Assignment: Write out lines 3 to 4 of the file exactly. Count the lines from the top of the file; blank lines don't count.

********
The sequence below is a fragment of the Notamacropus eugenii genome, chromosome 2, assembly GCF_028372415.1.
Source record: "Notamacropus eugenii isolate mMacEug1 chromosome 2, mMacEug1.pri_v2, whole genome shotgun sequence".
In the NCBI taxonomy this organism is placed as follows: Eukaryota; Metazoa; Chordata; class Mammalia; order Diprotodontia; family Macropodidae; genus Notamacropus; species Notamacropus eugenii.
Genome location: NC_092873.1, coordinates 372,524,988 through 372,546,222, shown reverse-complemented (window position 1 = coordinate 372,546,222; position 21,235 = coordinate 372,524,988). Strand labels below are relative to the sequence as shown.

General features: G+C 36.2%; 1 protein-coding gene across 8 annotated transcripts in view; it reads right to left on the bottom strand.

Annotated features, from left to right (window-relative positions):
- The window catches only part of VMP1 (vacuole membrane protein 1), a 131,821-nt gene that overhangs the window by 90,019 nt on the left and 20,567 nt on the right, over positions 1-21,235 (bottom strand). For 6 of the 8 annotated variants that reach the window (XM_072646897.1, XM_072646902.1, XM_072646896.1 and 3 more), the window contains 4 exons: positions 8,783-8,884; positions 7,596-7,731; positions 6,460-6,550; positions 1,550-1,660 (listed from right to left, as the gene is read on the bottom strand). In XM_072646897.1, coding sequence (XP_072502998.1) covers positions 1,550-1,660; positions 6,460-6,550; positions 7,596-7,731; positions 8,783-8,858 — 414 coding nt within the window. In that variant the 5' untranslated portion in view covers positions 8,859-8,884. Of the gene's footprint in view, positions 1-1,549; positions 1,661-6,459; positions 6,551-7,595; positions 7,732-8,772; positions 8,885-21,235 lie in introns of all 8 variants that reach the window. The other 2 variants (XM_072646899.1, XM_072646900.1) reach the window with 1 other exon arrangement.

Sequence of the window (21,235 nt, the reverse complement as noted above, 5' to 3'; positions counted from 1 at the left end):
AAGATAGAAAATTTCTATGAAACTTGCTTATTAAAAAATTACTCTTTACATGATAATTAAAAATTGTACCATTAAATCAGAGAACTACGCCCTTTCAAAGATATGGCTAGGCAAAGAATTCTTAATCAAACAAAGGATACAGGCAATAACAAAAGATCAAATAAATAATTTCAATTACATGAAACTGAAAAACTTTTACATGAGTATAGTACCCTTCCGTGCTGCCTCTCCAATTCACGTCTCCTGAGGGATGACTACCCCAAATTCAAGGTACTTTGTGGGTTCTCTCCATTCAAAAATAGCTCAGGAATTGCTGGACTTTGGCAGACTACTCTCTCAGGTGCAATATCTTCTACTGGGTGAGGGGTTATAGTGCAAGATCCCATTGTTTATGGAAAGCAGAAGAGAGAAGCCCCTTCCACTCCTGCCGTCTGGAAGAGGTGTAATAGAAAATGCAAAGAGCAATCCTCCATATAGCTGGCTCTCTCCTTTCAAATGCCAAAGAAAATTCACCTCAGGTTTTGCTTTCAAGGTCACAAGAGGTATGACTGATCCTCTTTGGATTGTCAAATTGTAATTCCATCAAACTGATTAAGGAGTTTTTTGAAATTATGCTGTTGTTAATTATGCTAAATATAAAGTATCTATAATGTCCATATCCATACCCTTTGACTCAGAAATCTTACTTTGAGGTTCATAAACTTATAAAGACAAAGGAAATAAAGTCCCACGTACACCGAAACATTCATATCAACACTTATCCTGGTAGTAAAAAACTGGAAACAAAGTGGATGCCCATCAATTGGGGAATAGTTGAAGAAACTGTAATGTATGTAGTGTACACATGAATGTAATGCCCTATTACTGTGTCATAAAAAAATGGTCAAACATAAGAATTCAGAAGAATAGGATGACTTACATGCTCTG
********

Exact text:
In the NCBI taxonomy this organism is placed as follows: Eukaryota; Metazoa; Chordata; class Mammalia; order Diprotodontia; family Macropodidae; genus Notamacropus; species Notamacropus eugenii.
Genome location: NC_092873.1, coordinates 372,524,988 through 372,546,222, shown reverse-complemented (window position 1 = coordinate 372,546,222; position 21,235 = coordinate 372,524,988). Strand labels below are relative to the sequence as shown.